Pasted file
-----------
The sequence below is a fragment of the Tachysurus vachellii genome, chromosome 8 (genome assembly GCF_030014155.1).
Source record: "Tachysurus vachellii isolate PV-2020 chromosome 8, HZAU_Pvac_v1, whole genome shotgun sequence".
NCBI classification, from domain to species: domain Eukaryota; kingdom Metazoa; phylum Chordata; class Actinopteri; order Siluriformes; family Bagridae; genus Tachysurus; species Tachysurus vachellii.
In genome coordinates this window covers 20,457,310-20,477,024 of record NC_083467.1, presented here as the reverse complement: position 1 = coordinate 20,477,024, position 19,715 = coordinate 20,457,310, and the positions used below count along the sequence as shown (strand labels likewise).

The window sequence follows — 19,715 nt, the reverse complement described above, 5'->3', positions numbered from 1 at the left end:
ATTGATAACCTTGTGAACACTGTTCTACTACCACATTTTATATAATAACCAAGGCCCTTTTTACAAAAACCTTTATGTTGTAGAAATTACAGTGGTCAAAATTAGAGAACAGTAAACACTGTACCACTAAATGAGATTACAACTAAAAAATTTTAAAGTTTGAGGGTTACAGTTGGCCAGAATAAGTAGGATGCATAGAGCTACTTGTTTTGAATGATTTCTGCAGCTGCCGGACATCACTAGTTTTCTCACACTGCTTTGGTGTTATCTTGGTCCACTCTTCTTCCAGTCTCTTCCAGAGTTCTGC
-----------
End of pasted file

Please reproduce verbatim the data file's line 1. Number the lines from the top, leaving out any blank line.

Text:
The sequence below is a fragment of the Tachysurus vachellii genome, chromosome 8 (genome assembly GCF_030014155.1).